Top 5 Things I Miss From My Hometown

Top 5 Things I Miss From My Hometown

College has taught me that bagels hold a special place in my heart

As someone who grew up in the relatively small town, I couldn't wait to go to college and be somewhere other than my home. I was excited to live someplace new and immerse myself in a completely different place. For the past three months, I truly have loved being away from home and living on my own. Being in a new town is everything that I thought it would be and more. Yet, there are some things from my hometown that I miss dearly, things that I will never be able to replace while away at school.

1. Real Bagels

Who doesn’t love a good bagel? There’s nothing I miss more than stopping by my favorite deli on the way to school in the morning to get bagels. Not to mention, good bagels only come from New York.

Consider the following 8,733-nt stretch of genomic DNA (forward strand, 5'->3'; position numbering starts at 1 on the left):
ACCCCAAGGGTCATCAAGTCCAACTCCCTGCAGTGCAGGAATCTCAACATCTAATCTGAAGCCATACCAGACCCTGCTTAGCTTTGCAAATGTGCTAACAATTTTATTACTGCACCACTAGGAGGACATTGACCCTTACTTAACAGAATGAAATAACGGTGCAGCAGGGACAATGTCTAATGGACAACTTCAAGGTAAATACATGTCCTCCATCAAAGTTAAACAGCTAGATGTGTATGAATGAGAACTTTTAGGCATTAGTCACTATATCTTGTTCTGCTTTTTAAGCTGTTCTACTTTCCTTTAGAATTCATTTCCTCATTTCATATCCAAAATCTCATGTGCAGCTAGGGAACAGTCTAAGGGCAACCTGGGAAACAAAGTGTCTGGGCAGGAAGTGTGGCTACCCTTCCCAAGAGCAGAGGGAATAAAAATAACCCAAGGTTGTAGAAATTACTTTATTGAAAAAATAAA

2. New York Pizza

I took pizza for granted my entire life. Since being away from New York for so long, I have realized that New York pizza really is worth all the hype. I will never take pizza for granted again.

3. My bed

College dorm bunks simply can’t compete.

4. Driving

Nothing beats driving while blasting the radio with the windows down, specifically down the parkway near my house with my best friends in the back seat.

5. My high school friends

Although I love all of the people I've met at college, I can't help but miss the people that I've been surrounded by for the passed 7 years.
Cover Image Credit: Twenty20

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To The Girl Who Had A Plan

A letter to the girl whose life is not going according to her plan.
“I am the master of my fate: I am the captain of my soul.” - William Ernest Henley